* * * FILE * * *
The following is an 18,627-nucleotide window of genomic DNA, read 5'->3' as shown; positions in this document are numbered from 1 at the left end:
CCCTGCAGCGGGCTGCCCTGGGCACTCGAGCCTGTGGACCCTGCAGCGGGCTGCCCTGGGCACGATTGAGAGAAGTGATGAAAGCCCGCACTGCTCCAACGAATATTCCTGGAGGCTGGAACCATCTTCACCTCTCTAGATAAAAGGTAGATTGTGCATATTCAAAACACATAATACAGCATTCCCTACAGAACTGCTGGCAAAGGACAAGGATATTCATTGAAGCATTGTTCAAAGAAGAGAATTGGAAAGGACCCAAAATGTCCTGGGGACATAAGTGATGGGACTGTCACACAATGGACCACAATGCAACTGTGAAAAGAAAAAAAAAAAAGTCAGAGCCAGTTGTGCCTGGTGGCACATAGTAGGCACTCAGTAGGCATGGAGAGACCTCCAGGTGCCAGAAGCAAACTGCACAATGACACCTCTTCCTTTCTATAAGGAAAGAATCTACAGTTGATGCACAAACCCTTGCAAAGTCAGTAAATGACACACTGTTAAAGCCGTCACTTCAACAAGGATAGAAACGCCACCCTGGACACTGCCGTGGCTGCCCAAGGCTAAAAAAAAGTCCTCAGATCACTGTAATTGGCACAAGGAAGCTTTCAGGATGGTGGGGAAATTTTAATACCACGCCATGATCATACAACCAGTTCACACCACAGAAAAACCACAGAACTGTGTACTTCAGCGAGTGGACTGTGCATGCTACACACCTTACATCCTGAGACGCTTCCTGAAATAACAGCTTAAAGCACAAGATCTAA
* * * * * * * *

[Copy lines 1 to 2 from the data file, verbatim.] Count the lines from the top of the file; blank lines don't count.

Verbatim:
The following is an 18,627-nucleotide window of genomic DNA, read 5'->3' as shown; positions in this document are numbered from 1 at the left end:
CCCTGCAGCGGGCTGCCCTGGGCACTCGAGCCTGTGGACCCTGCAGCGGGCTGCCCTGGGCACGATTGAGAGAAGTGATGAAAGCCCGCACTGCTCCAACGAATATTCCTGGAGGCTGGAACCATCTTCACCTCTCTAGATAAAAGGTAGATTGTGCATATTCAAAACACATAATACAGCATTCCCTACAGAACTGCTGGCAAAGGACAAGGATATTCATTGAAGCATTGTTCAAAGAAGAGAATTGGAAAGGACCCAAAATGTCCTGGGGACATAAGTGATGGGACTGTCACACAATGGACCACAATGCAACTGTGAAAAGAAAAAAAAAAAAGTCAGAGCCAGTTGTGCCTGGTGGCACATAGTAGGCACTCAGTAGGCATGGAGAGACCTCCAGGTGCCAGAAGCAAACTGCACAATGACACCTCTTCCTTTCTATAAGGAAAGAATCTACAGTTGATGCACAAACCCTTGCAAAGTCAGTAAATGACACACTGTTAAAGCCGTCACTTCAACAAGGATAGAAACGCCACCCTGGACACTGCCGTGGCTGCCCAAGGCTAAAAAAAAGTCCTCAGATCACTGTAATTGGCACAAGGAAGCTTTCAGGATGGTGGGGAAATTTTAATACCACGCCATGATCATACAACCAGTTCACACCACAGAAAAACCACAGAACTGTGTACTTCAGCGAGTGGACTGTGCATGCTACACACCTTACATCCTGAGACGCTTCCTGAAATAACAGCTTAAAGCACAAGATCTAA